Opinion: Obama’s surreal fiscal cliff speech

By Daniel Burton

After a refreshing vacation to Hawaii for Christmas, President Obama took the stage this afternoon (EST) to make a speech on the impending fiscal cliff. Driving home during lunch, I listened to KSL’s Doug Wright describe the scene, and I arrived home just in time to watch the President speak.

Wright was describing the scene while waiting for the President to take the stage, and since Obama was late, he tried guessing where they were at. He could see a podium, but he after listing through the typical rooms where Obama addresses the nation from the White House, he concluded that he didn’t know where they were.

Then a prep team started to arrange people in the room, standing them on tiered levels behind the podium. Finally, Obama came in, and about then I found a live stream.

To listen to him, though, you wouldn’t have known that he was addressing a national fiscal crisis that could send America’s economy into a spiral. Or that nearly every income earning American is about to a tax hike. Or that several rounds of negotiations had failed, first with Speaker John Boehner in the House, and then between Senators Harry Reid and Mitch McConnell in the Senate. You wouldn’t have been able to guess that his own Vice President had been called upon by McConnell to salvage what Reid clearly could not.

Nope. You would have thought that he was ready for a fun night of ringing in the New Year, the first of his second term.

At a time when almost everyone, but the most partisan on the political left, agrees that spending has got to be reigned if the deficit is going to be cut, Obama came to the stage and mocked his opponents, mocked Congress, and warned that raising taxes on the wealthy was only the beginning.

Every time he discussed a deal, Obama called for a “balanced” deal, by which he means that tax hikes must be included.

“And I want to make clear that any agreement we have to deal with these automatic spending cuts that are being threatened for next month, those also have to be balanced, because, remember, my principle always has been let’s do things in a balanced, responsible way. And that means the revenues have to be part of the equation in turning off the sequester and eliminating these automatic spending cuts, as well as spending cuts. 

Now, the same is true for anyfuture deficit agreement. Obviously we’re going to have to do more to reduce our debt and our deficit. I’m willing to do more, but it’s going to have to be balanced. We’re going to have do it in a balanced responsible way.”

In other words, being “responsible” and “balanced” means raising tax rates. Say what you will about taxes, and I think there are fair arguments to be made both ways about their effect on the economy, Obama’s sole solution seems to be increasing tax rates without any discussion of what spending he’s willing to decrease in order to prevent the federal debt from growing.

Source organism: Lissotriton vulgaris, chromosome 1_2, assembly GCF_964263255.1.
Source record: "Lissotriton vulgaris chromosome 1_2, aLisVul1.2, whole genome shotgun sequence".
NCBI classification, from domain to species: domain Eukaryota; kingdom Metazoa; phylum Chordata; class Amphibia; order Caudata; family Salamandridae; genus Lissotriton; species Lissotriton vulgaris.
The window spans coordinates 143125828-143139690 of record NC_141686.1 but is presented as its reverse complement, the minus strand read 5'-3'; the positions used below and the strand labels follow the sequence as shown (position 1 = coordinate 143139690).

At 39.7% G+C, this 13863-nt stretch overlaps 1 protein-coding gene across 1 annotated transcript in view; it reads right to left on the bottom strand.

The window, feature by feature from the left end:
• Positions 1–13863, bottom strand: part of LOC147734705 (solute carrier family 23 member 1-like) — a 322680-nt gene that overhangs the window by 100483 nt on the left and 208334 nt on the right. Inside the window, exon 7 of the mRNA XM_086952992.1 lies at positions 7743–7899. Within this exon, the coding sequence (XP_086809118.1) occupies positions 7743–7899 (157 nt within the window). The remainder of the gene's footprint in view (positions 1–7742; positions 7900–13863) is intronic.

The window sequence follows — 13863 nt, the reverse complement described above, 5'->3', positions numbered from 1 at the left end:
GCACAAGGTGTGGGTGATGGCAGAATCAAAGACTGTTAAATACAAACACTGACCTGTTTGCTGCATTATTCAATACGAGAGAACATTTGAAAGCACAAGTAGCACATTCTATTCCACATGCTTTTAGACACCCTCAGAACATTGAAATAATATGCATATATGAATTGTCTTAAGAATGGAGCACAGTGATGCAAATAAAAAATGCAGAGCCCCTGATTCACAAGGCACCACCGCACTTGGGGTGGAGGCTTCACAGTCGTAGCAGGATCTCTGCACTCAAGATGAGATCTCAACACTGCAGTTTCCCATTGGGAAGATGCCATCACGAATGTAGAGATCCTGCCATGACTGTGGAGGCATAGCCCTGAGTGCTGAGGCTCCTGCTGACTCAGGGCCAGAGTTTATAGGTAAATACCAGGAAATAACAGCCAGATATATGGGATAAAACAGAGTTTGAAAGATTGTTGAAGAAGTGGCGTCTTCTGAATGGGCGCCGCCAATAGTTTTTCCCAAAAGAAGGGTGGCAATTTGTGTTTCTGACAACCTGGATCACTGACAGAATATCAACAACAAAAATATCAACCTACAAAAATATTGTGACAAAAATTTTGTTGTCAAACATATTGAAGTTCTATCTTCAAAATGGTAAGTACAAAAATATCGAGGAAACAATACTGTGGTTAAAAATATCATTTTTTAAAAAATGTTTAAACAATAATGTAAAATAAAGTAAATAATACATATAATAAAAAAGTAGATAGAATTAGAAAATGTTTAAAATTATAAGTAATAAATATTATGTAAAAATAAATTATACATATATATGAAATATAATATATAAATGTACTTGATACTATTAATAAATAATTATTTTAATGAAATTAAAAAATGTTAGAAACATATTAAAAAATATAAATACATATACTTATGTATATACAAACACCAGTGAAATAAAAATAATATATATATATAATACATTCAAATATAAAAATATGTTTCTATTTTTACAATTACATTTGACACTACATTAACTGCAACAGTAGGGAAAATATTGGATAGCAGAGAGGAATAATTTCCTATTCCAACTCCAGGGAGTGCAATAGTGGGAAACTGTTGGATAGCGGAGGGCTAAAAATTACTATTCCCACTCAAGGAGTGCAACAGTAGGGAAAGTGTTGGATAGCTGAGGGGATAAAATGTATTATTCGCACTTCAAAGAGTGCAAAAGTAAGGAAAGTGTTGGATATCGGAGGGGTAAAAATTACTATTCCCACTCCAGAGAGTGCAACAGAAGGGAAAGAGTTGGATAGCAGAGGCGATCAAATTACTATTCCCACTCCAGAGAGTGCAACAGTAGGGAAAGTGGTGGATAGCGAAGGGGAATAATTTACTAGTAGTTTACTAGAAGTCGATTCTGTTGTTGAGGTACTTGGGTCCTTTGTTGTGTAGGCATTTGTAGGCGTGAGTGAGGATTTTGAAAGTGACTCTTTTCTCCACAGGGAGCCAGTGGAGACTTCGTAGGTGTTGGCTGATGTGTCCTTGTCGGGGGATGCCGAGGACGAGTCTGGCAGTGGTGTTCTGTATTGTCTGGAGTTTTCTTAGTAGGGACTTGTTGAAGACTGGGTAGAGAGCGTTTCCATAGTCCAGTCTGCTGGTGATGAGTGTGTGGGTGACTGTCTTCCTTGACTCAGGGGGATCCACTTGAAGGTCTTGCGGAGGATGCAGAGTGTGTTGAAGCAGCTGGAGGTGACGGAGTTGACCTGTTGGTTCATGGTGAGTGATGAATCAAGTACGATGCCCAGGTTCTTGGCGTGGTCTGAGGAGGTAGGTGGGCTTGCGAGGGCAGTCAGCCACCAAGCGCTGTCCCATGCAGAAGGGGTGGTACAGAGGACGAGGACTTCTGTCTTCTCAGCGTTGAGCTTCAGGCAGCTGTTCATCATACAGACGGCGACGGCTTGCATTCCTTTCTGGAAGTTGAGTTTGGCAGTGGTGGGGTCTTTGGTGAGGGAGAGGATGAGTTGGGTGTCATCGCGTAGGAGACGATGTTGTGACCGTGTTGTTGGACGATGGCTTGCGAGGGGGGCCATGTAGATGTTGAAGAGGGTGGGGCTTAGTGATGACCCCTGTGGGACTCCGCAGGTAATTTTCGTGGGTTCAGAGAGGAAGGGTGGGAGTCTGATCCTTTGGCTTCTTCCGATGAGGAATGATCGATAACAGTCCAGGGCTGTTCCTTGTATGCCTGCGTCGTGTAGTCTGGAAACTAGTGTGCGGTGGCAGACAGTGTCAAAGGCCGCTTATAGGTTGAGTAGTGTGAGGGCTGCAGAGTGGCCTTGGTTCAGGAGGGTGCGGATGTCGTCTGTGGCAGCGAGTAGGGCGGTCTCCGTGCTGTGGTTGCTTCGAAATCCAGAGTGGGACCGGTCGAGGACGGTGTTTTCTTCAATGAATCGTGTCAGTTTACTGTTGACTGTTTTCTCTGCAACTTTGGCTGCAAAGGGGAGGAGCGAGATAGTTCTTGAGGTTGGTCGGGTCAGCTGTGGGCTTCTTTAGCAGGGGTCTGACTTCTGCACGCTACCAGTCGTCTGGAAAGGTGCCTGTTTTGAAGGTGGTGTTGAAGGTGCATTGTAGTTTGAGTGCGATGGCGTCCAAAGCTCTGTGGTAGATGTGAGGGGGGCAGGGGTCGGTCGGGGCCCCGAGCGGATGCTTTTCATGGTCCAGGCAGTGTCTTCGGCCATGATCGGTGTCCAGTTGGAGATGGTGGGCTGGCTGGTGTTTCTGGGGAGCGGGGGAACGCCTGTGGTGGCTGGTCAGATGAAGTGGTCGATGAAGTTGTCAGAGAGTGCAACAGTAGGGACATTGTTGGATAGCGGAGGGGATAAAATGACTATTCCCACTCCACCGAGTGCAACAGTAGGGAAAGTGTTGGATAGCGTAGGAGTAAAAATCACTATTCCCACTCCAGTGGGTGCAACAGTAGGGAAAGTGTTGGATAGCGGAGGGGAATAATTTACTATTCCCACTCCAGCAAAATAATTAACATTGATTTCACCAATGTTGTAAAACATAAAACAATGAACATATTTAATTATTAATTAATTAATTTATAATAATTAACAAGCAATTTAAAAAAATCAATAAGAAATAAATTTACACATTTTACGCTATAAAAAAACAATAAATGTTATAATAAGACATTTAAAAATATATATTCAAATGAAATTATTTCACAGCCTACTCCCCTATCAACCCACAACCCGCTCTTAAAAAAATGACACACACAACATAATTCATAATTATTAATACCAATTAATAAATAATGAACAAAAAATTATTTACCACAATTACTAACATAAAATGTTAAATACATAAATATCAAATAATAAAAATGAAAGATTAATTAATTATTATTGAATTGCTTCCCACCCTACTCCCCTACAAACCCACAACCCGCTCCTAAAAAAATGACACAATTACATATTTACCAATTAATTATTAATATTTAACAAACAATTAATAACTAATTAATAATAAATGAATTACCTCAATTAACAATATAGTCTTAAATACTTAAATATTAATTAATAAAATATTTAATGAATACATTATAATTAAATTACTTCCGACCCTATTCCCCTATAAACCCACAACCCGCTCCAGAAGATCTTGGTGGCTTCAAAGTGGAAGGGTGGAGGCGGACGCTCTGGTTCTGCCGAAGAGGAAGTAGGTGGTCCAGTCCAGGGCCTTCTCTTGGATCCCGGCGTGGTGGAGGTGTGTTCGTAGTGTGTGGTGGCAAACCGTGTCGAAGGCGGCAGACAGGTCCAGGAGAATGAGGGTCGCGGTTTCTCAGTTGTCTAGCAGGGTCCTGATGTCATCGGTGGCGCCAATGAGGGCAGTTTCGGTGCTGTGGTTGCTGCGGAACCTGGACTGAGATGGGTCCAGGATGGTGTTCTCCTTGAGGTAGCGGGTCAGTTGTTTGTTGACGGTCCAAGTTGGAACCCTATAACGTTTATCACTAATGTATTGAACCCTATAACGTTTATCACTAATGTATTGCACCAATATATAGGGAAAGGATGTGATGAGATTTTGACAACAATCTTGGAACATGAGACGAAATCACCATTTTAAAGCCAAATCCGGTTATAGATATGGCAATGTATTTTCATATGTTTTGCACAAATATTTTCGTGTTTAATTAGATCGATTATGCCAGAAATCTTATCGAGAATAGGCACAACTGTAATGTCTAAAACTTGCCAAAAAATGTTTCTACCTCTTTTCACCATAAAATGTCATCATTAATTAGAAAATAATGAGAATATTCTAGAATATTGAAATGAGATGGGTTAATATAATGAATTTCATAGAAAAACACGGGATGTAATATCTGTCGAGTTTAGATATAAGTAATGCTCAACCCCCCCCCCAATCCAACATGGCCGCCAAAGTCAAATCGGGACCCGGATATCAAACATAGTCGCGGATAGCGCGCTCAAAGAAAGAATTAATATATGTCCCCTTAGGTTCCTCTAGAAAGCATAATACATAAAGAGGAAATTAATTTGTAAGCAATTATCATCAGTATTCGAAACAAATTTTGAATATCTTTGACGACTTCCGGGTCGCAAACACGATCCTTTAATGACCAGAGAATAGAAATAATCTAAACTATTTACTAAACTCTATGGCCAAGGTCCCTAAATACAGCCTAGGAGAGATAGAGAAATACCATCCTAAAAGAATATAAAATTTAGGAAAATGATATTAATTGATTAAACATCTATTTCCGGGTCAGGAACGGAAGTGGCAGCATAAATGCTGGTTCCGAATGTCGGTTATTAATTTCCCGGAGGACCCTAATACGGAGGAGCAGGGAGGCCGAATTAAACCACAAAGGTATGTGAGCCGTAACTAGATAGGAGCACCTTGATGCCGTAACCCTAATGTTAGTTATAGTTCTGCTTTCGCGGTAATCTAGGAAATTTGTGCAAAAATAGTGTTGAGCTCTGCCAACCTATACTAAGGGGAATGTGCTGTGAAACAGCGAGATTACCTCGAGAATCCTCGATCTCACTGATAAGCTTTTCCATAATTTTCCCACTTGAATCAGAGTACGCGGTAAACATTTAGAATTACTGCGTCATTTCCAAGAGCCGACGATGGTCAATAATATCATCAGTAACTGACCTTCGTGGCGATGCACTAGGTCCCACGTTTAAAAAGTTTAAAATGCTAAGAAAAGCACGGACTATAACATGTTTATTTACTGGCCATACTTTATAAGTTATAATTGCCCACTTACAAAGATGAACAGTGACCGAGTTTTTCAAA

And even the President’s own bean counters agree that raising taxes will not stop the deficit and federal debt from growing.

In fact, he all but sounded like he was trying to scuttle negotiations that were taking place across town to force tax hikes on all Americans, all so he can point at the Republican controlled House of Representatives and say: “See? See what they did? You can’t trust them.”

What he did say, after blaming the failure to reach a grand deal on the fiscal cliff on Congress, was that we should

“Keep in mind that just last month Republicans in Congress said they would never agree to raise tax rates on the wealthiest Americans. Obviously, the agreement that’s currently discussed would raise those rates, and raise them permanently.”

That’s not the diplomacy of a deal maker or a leader. That’s just petty snubbing. Why would any Republican want to compromise when they know they’re going to have it stuck in their face before they can even pen the agreement on paper?

After spending most of his speech acting like he wanted negotiations to fail, Obama closed by joking about staying in DC for New Years, and the obviously supporting audience laughed, again. Obama made an appeal to get past politics, then, all but ignoring that he had spent the previous ten minutes playing politics:

“But the — the people who are with me here today, the people who are watching at home, they need our leaders in Congress to succeed. They need us — they need us to all stay focused on them. Not on politics. Not on, you know, special interests. They need to be focused on families, students, grandmas, you know, folks who are out there working really, really hard, and are just looking for a fair shot, and some reward for that hard work. They expect our leaders to succeed on their behalf. So do I.”

It was strange, surreal, and odd, and even Doug Wright commented as such as the speech, to an adoring crowd, ended.

The campaign is over, Mr. President. It’s time to start acting like a leader, not like a guy who just won class president of the local high school. Leading doesn’t happen by demanding what you want and making fun of people who oppose you. It happens by treating them with grace and respect, seeking compromise, and recognizing their interests are as important as your own. Like you, they are trying to do what’s best for America, and just because you see the course differently is no reason to demean and deride from the bully pulpit of the Presidency.

Daniel Burton lives in Holladay, Utah, where he practices law by day and everything else by night. You can follow him on Twitter as @publiusdb or on his blog PubliusOnline.com where he muses on books, politics and ideas. View additional posts by Daniel, here

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